Optimal Taxation According to Equality of Opportunity: A Microeconometric Simulation Analysis
AbstractThe purpose of this paper is to introduce and adopt a generalised version of Roemer's (1998) Equality of Opportunity (EOp) framework, which we call extended EOp, for analysing second-best optimal income taxation. Unlike the pure EOp criterion of Roemer (1998) the extended EOp criterion allows for alternative weighting profiles in the treatment of income differentials between and within types when types are defined by (observable) circumstances that are beyond people's control. An empirical microeconometric model of labour supply in Italy is used to simulate and identify income tax-transfer rules that are optimal according to the extended EOp criterion. The tax-transfer rules are only allowed to depend on income, i.e. we look for second-best optimality. The rules are defined by a universal lump-sum transfer (positive or negative) and by one or two marginal tax rates. A rather striking result of the analysis is that the optimal tax-transfer rule turns out to be a universal lump-sum tax (with marginal tax rates equal to zero), under Roemer's pure EOp criterion as well as under the generalised EOp criterion with moderate degrees of aversion to within-type inequality. A high degree of withintype inequality aversion instead produces EOp-optimal rules with positive marginal tax rates. When the EOp-version of the Gini welfare function is adopted, the optimal tax rule turns out to be close to the actual 1993 Italian tax system, if not for the important difference of prescribing a universal lumpsum positive transfer of 3,500,000 ITL, which has no comparable counterpart in the actual system. On the other hand, when using the conventional equality of outcome (EO) criterion, the pure lump-sum tax always turns out to be optimal, at least with respect to the classes of two- and three-parameter rules. We also compute optimal rules under the additional constraint that universal lump-sum taxes are not feasible. Overall, the results suggest, somehow surprisingly, that the extended EOp approach would demand more redistribution than the EO approach.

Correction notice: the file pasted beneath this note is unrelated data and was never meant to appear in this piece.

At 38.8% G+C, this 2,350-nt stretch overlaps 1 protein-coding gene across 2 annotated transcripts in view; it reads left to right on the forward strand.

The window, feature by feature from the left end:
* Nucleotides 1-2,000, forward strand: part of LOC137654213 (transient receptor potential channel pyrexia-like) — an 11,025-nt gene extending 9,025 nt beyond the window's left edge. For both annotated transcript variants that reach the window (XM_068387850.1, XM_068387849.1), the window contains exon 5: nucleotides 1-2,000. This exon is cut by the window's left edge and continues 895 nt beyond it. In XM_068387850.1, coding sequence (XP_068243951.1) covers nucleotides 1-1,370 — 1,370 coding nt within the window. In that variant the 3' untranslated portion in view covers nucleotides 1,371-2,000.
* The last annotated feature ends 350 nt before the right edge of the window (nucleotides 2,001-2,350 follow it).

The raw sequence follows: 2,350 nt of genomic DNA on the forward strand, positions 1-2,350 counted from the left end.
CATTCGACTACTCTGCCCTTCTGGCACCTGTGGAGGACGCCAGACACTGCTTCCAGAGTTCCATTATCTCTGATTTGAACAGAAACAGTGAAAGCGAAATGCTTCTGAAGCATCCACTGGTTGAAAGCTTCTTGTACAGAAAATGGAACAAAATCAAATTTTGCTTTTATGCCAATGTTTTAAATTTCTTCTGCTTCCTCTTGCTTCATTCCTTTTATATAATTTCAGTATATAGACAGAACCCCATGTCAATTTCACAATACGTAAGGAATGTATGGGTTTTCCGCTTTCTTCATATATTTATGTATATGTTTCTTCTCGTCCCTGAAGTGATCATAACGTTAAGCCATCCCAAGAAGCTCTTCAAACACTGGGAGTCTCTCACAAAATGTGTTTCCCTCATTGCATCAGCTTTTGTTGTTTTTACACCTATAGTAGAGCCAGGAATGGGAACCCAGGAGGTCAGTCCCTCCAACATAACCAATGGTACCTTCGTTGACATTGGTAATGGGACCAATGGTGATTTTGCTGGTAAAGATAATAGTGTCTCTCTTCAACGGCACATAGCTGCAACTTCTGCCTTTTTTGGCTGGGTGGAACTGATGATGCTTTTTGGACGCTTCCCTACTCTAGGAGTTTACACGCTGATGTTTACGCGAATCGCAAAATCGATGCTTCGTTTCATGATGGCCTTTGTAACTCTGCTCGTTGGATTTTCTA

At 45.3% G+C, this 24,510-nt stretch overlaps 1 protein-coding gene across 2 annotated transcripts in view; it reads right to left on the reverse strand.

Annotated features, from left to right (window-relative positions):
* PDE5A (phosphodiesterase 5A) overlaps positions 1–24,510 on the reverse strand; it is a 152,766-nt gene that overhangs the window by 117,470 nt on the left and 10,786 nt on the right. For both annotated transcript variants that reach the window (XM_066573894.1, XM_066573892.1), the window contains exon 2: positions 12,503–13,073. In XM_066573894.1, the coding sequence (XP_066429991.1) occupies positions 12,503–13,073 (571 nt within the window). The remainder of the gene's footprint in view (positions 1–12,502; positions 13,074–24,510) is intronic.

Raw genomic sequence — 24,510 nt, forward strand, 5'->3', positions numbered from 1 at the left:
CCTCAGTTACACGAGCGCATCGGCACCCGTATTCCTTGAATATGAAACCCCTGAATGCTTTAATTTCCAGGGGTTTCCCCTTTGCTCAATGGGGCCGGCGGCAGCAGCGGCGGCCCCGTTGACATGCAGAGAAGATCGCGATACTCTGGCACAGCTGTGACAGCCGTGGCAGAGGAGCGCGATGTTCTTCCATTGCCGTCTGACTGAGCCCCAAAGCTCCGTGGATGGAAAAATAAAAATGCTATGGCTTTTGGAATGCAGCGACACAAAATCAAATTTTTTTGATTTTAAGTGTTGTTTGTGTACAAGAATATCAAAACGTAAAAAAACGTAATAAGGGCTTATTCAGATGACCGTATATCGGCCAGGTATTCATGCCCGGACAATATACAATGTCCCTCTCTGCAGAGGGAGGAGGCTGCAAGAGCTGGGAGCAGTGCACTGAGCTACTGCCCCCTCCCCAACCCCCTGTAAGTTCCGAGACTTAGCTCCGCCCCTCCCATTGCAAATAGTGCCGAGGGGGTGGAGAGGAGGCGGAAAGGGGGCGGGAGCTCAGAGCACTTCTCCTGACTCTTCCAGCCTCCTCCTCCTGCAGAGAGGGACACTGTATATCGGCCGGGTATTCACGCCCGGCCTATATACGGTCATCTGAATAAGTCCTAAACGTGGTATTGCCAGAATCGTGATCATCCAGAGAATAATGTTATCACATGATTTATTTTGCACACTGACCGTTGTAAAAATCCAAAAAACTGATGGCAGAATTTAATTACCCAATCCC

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Bibliographic InfoPaper provided by CHILD - Centre for Household, Income, Labour and Demographic economics - ITALY in its series CHILD Working Papers with number wp05_08.
Length: 30 pages
Date of creation: Apr 2008
Date of revision:
Equality of opportunity; equality of outcome; labour supply; optimal income taxation;
Other versions of this item:
- Rolf Aaberge & Ugo Colombino & John E. Roemer, 2003. "Optimal Taxation According to Equality of Opportunity: a Microeconometric Simulation Analysis," ICER Working Papers 05-2003, ICER - International Centre for Economic Research.
- D19 - Microeconomics - - Household Behavior - - - Other
- D63 - Microeconomics - - Welfare Economics - - - Equity, Justice, Inequality, and Other Normative Criteria and Measurement
- H21 - Public Economics - - Taxation, Subsidies, and Revenue - - - Efficiency; Optimal Taxation
- H24 - Public Economics - - Taxation, Subsidies, and Revenue - - - Personal Income and Other Nonbusiness Taxes and Subsidies
- H31 - Public Economics - - Fiscal Policies and Behavior of Economic Agents - - - Household
This paper has been announced in the following NEP Reports:
- NEP-ALL-2008-05-05 (All new papers)
- NEP-PBE-2008-05-05 (Public Economics)
- NEP-PUB-2008-05-05 (Public Finance)
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